Anthony McGowan recently researched the growing phenomenon that is changing the audience for YA (Young Adult) books. Most publishers will agree that YA novels are intended for a teenage audience. However, “figures show that 80% of Ya literature is read by people over 25.” This number indicates that publishers are missing their mark in YA publishing.
This is important because most teenagers stop reading at the age of 14 due to other entertainment available. There is an abundance of entertainment options competing with books for a YA’s attention, and books are losing. One reason teenage might have stopped reading is that books are no longer geared towards them. Most YA books are adult or new adult novels in disguise. Real teenage books are no longer getting published.
Most writers of YA books are adults trying to write to avoid writing to a narrow audience, hoping their book can relate to many. The editors of these books often people a little over the age of 25 who read and sometimes write YA novels. Bloggers are almost all adults and are in favor of a particular type of YA fiction.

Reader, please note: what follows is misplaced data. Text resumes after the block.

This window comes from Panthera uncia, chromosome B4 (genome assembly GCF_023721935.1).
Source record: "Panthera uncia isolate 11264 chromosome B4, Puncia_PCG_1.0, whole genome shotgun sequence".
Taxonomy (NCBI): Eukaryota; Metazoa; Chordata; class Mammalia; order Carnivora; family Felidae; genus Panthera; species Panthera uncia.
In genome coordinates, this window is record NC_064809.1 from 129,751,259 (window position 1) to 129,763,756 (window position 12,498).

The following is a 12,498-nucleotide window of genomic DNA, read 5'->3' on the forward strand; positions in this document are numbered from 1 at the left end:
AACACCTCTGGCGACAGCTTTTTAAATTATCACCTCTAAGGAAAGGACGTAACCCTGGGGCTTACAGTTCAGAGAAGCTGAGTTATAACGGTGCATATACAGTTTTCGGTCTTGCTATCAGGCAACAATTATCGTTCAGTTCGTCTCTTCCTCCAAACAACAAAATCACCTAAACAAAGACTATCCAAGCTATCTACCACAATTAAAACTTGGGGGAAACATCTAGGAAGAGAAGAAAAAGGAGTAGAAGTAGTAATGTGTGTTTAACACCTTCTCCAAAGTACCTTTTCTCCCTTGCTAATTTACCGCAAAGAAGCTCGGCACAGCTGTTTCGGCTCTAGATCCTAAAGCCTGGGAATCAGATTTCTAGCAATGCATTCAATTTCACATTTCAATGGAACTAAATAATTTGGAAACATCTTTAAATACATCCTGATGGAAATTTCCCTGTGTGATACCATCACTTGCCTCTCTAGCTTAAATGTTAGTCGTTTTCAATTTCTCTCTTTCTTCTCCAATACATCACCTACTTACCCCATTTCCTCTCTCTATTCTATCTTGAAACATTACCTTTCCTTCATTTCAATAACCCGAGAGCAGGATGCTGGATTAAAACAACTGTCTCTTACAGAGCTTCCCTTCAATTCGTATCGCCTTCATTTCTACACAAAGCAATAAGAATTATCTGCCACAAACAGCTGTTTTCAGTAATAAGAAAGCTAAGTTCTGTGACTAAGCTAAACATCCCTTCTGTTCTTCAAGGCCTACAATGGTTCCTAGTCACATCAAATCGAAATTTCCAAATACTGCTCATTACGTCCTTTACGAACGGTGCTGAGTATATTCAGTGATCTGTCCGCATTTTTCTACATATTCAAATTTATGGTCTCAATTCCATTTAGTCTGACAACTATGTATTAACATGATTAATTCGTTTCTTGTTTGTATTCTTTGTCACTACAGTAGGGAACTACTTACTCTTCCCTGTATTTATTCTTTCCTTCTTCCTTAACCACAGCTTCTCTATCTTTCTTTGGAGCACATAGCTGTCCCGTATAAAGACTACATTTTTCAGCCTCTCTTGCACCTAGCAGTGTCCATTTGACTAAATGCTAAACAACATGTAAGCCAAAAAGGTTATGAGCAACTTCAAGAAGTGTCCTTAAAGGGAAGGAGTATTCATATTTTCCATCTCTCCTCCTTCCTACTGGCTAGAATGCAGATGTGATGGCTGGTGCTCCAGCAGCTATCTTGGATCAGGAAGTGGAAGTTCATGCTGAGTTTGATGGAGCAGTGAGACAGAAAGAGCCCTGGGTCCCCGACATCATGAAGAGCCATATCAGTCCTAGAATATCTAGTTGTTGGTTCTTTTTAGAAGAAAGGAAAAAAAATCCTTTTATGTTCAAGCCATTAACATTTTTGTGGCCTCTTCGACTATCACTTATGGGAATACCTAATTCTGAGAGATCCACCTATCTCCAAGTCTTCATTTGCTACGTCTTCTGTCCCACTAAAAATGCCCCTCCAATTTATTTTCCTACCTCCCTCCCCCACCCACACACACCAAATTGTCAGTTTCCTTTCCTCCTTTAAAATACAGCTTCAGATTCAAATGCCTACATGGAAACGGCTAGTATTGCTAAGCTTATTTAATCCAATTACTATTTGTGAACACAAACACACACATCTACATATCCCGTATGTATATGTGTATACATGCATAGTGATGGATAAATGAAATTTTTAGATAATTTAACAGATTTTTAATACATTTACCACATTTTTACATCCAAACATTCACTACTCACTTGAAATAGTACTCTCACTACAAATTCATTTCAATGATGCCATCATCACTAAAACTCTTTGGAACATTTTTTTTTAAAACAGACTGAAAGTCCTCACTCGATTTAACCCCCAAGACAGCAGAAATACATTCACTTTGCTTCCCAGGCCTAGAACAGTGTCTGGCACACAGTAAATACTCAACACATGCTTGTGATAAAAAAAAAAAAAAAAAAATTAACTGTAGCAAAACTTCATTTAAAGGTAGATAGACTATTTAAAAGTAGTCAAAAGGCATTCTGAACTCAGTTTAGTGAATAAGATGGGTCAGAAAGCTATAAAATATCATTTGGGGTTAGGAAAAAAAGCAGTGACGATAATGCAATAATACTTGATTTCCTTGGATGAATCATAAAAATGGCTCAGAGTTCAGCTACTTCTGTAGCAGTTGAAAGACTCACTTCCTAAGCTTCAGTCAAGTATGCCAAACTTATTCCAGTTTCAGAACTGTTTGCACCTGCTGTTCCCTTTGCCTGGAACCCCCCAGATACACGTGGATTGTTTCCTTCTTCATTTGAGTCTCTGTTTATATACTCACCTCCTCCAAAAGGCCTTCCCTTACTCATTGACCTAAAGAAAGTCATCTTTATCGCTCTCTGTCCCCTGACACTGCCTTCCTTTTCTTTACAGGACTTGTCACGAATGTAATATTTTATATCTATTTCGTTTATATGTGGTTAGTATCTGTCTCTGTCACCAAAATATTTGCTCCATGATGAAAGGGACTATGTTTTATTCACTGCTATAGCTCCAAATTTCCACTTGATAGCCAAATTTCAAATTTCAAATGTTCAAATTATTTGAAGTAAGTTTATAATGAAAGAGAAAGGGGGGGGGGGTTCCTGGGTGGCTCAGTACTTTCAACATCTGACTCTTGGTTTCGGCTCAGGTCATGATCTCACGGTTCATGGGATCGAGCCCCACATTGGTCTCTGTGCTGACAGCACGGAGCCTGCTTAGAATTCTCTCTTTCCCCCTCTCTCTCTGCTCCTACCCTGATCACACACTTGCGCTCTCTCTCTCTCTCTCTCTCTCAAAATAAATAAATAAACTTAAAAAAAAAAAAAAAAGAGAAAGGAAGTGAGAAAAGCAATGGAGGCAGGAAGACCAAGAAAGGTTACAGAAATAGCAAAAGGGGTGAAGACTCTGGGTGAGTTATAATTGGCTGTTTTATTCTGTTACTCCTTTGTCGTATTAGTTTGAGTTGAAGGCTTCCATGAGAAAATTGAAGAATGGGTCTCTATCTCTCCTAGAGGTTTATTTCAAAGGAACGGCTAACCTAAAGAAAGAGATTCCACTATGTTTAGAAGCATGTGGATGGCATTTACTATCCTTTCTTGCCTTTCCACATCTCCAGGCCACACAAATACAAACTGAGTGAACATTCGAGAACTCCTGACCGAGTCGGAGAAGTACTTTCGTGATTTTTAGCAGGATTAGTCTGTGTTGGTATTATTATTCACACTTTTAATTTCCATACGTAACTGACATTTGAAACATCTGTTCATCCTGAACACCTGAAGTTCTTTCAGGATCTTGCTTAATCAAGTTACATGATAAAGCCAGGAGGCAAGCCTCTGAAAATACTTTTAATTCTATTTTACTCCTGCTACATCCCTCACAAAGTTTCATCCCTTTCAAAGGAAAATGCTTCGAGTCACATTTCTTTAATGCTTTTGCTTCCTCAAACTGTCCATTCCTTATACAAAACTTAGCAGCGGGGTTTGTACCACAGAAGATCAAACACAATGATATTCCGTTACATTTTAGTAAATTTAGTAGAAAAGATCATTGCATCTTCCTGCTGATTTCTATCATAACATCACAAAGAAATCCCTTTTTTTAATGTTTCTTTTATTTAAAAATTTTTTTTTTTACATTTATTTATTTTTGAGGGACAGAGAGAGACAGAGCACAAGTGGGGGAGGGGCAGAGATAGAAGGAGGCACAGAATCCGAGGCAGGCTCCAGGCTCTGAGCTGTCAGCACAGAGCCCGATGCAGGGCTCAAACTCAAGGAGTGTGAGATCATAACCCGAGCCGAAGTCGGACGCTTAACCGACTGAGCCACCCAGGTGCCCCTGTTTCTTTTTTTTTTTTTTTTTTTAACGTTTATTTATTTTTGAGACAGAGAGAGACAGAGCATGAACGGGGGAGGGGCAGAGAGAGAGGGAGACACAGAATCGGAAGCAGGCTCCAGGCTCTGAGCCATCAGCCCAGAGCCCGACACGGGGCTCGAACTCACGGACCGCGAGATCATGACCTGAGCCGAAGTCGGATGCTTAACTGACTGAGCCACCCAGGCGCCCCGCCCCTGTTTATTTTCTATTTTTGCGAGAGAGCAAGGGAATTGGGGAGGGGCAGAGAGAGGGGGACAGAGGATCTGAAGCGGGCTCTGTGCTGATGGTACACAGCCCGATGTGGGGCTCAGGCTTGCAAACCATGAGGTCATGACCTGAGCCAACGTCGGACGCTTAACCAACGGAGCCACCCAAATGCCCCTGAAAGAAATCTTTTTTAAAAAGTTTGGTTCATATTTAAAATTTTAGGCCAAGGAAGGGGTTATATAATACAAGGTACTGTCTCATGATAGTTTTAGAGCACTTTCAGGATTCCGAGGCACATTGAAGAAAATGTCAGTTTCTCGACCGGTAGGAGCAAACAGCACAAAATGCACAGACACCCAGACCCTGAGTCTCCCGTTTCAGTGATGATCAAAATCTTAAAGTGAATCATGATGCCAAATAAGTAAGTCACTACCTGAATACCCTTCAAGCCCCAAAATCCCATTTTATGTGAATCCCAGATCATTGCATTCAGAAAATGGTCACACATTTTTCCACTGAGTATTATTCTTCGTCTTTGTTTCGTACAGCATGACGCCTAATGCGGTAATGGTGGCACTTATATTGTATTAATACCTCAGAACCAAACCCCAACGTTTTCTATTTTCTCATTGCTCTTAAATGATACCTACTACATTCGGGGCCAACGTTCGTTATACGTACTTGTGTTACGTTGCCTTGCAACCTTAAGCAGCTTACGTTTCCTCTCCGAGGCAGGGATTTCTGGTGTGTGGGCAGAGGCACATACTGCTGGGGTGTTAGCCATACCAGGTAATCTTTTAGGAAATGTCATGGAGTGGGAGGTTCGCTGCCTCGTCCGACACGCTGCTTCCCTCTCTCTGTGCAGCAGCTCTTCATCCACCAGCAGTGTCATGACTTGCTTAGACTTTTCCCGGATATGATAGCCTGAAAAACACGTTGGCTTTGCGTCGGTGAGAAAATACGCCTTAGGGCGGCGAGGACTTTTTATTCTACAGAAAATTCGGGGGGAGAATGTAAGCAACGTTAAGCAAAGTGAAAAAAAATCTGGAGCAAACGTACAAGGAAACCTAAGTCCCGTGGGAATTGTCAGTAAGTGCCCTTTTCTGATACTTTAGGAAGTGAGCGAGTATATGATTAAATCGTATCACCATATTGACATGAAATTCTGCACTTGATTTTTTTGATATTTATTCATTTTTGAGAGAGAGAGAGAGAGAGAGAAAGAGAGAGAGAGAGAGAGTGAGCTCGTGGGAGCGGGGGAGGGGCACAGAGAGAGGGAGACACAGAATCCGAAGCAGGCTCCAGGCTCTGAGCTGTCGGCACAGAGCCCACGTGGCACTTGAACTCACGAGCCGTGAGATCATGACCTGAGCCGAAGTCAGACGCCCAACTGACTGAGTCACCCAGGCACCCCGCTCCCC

All of these factors in the publishing industry leads to the lack of actual YA books. McGowan suggests,
All we need to do is classify them honestly and openly as adult writers. This will free up valuable publishing space for teen writers, for novelists who are interested in writing as a communicative act, a conversation between the reader and writer. And that means focusing on the readers – the teenage readers that YA fiction doesn’t serve – finding a language to engage and entertain them, a literature that talks about their lives, their hopes, their fears and their dreams.
I agree with McGowan but instead of pushing most of these books into the adult niche publishers can use the recently developed New Adult niche to serve these types of novels better. Because while the story lines in today’s YA books are not particularly for YA, they are not quite mature enough for the true adult audience either. New Adult books, however, are less about coming of age and more about discovering one’s self and where one fits into society. This niche was built with this audience in mind, trying to grasp the uncertainties faced with being an adult.
By: Tierra Dinkins